Apple battles Feds over San Bernardino investigation demands

Justin Schwebel, Staff Writer

Apple, the California-based tech giant, is in a standoff with the FBI over the agency’s demand for Apple to unlock San Bernadino shooter, Syed Rizwan’s, iPhone.

 

The FBI believes the shooter’s iPhone 5C is a critical piece of evidence in the investigation, but has not been able to gain access to the device because it is locked with a passcode.

 

The FBI requested that Apple unlock the iPhone, but Apple executives are holding out. The tech giant’s top officials claim unlocking Rizwan’s phone will compromise the security of the approximately 75 million iPhone users since meeting the FBI’s demands would require phone engineers to create a “backdoor” into the phone.

 

Dylan Diamond ’17 has experience developing many apps for Apple’s iOS operating system, including the widely used myHAC and has a deep understanding of “backdoors” and their potential  consequences.

 

“A ‘backdoor’ as Apple calls it, is a modification to the existing iOS operating system that runs on your iPhone, that would allow the government access to the device that it otherwise would not have, as protected by the user’s passcode,” Diamond said.

 

Apple believes that the government’s demands are unreasonable and describes the consequences of adhering to those demands as “chilling.”

“The government is asking Apple to hack our own users and undermine decades of security advancements that protect our customers[…] from sophisticated hackers and cybercriminals. The same engineers who built strong encryption into the iPhone to protect our users would, ironically, be ordered to weaken those protections and make our users less safe,” Apple wrote in a Feb. 16 letter to its customers.

Diamond agrees that allowing the FBI access to the attacker’s phone would compromise security of other iPhone users.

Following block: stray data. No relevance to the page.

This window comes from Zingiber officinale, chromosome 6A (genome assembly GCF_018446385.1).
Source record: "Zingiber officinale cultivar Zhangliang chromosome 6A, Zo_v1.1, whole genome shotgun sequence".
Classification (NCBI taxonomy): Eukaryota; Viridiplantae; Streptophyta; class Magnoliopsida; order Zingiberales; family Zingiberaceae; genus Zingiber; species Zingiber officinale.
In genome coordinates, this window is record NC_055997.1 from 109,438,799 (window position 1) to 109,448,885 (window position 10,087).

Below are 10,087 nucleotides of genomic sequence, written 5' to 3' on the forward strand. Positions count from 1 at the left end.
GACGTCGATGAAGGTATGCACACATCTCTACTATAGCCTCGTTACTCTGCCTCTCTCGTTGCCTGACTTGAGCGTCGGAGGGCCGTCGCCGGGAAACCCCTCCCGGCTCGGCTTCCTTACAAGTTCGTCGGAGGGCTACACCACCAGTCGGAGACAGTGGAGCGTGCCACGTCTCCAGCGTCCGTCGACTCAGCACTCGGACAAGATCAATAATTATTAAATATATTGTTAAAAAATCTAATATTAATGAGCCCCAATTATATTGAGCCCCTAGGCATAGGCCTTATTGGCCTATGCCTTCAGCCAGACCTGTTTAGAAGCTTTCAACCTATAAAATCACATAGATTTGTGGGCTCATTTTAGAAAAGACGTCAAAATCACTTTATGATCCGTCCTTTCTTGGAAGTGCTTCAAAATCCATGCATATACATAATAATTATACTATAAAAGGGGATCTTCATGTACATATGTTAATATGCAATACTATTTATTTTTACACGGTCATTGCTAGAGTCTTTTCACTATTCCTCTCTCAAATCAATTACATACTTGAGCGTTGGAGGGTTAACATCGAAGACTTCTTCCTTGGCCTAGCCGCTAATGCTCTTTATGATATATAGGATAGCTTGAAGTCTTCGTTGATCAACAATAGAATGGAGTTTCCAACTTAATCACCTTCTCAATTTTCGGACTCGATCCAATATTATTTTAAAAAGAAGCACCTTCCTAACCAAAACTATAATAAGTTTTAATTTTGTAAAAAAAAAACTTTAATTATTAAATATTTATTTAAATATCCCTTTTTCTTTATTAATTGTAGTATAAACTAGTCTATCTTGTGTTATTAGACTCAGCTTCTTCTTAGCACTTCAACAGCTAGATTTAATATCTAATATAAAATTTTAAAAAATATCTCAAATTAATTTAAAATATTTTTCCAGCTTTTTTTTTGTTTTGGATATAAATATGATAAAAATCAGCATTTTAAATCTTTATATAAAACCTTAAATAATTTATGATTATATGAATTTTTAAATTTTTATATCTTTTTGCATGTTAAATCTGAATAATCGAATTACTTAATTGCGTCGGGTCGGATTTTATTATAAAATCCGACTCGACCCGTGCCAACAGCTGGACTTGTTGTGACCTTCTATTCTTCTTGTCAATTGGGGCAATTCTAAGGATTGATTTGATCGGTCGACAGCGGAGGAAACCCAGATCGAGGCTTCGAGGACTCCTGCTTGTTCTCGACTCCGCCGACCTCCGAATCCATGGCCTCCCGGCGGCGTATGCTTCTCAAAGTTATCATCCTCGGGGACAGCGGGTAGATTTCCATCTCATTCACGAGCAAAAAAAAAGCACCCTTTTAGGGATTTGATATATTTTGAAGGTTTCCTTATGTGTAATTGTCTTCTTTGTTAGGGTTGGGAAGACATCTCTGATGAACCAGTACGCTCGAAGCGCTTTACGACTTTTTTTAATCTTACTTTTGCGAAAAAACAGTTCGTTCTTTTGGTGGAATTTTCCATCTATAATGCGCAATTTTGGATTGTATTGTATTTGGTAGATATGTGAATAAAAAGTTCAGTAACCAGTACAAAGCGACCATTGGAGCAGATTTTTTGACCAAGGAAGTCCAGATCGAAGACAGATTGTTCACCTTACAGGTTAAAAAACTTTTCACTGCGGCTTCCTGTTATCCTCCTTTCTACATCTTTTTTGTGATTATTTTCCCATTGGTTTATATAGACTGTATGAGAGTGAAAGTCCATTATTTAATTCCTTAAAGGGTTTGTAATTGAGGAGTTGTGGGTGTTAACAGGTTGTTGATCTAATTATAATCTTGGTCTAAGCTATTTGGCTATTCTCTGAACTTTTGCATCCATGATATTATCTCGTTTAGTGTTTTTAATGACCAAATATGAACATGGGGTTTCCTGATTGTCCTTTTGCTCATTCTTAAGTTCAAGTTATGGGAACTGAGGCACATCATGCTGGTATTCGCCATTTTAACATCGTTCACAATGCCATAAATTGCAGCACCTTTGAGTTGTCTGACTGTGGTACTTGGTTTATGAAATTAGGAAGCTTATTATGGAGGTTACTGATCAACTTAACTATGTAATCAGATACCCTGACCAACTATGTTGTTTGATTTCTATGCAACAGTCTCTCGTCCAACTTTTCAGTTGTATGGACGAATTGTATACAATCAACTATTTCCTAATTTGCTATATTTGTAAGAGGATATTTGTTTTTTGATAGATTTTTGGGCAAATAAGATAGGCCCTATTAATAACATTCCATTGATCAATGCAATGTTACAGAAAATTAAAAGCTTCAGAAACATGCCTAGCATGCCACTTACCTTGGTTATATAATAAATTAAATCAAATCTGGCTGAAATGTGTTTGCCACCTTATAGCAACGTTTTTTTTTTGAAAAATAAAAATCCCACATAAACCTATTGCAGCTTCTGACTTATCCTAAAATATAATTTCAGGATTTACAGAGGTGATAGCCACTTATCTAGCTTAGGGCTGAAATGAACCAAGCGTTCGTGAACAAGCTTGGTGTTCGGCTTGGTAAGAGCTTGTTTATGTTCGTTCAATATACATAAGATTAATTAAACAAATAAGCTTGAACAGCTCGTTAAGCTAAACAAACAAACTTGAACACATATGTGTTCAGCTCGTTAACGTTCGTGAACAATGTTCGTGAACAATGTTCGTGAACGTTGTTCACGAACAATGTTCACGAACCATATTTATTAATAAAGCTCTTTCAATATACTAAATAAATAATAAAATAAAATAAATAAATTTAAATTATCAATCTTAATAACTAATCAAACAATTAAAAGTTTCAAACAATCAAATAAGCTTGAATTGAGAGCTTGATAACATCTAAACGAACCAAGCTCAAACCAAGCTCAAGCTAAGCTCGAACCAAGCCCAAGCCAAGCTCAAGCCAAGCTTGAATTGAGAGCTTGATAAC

“A major concern with the backdoor is that, after the government is done using it, it exists, so it would naturally spread to other malicious users and millions of iPhones would be at risk, since there is a master key created,” Diamond said.  

James Comey, FBI director and former Westport resident, is adamant in his plea for Americans and Apple to accept this part of the investigation that requesting the unlocking of Rizwan is not an overreach of power as many believe.

“The San Bernardino litigation isn’t about trying to set a precedent or send any kind of message. It is about the victims and justice. Fourteen people were slaughtered and many more had their lives and bodies ruined. We owe them a thorough and professional investigation under law. That’s what this is. The American people should expect nothing less from the FBI,” Comey wrote in a statement on the Bureau’s website.

Hugh Foley ’16 said he would support the FBI’s investigation if it did not compromise the security of other iPhone users.

“If it were possible for Apple to allow the FBI to gain access to only the terrorist’s phone, I would fully support hacking the phone,” Foley said. “However, the FBI is asking Apple to release a version of iOS with weakened security, allowing the government to access the data, records, microphone, camera etc. on any iPhone,” he said. “ It would be dangerous to give the government the ability to so easily violate one’s Fourth Amendment rights.”

Comey, however, reassured Americans that his agency’s intent is not to compromise users security.
“We don’t want to break anyone’s encryption or set a master key loose on the land,” Comey said. “Maybe the phone holds the clue to finding more terrorists. Maybe it doesn’t. But we can’t look the survivors in the eye, or ourselves in the mirror, if we don’t follow this lead.”